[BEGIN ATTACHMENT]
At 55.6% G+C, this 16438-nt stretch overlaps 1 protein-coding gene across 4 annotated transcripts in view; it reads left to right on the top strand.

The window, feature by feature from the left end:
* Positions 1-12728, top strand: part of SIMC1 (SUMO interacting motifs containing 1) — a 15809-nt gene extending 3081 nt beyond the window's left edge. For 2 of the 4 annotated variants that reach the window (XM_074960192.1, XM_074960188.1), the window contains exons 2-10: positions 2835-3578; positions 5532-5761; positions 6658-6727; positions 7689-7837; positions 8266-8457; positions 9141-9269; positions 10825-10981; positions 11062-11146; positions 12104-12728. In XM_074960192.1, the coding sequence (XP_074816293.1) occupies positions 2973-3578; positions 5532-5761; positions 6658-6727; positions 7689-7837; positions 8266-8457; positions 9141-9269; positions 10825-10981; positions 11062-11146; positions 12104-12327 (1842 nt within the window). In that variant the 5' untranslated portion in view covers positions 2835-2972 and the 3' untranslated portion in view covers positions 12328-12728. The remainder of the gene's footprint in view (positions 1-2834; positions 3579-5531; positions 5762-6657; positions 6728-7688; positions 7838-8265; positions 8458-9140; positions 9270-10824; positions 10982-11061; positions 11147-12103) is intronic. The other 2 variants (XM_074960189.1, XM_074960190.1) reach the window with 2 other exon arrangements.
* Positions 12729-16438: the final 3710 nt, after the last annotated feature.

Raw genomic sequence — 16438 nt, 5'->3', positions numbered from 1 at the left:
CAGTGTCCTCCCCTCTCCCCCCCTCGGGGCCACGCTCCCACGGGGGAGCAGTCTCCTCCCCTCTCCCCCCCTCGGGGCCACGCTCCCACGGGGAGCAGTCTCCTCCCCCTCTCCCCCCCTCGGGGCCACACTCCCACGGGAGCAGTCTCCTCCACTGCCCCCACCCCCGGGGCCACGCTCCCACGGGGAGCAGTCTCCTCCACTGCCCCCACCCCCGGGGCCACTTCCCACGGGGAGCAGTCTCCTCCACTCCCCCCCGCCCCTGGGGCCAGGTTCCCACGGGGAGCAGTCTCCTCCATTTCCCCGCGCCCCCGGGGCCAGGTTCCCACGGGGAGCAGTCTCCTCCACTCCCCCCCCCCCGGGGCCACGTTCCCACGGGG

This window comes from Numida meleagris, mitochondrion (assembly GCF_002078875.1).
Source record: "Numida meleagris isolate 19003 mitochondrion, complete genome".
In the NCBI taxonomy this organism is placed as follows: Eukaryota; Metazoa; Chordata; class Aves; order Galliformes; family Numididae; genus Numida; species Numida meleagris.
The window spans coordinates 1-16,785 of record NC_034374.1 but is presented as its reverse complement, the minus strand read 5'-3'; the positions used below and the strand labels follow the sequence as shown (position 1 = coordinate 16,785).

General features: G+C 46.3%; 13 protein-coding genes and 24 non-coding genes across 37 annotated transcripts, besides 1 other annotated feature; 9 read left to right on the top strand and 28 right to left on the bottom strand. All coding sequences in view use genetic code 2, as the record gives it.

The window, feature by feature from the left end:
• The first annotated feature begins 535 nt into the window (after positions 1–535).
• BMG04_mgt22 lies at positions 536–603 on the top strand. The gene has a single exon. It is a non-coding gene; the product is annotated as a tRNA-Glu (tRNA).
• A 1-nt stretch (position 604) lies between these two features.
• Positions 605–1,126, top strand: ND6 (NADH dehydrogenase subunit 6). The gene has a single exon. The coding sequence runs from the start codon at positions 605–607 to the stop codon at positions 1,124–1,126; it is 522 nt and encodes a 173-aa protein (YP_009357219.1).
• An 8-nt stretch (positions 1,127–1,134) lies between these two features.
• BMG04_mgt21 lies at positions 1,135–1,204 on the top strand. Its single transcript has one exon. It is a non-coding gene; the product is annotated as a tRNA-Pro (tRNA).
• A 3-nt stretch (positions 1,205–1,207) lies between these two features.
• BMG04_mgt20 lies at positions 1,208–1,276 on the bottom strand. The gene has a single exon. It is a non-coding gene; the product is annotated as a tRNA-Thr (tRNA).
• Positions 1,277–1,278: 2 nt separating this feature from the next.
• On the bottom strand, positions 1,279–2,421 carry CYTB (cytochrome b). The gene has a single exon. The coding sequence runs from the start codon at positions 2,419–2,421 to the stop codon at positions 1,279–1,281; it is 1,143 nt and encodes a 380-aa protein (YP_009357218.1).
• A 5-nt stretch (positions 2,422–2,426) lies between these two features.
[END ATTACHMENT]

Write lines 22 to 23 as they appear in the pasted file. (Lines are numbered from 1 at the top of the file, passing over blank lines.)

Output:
• On the bottom strand, positions 1,279–2,421 carry CYTB (cytochrome b). The gene has a single exon. The coding sequence runs from the start codon at positions 2,419–2,421 to the stop codon at positions 1,279–1,281; it is 1,143 nt and encodes a 380-aa protein (YP_009357218.1).
• A 5-nt stretch (positions 2,422–2,426) lies between these two features.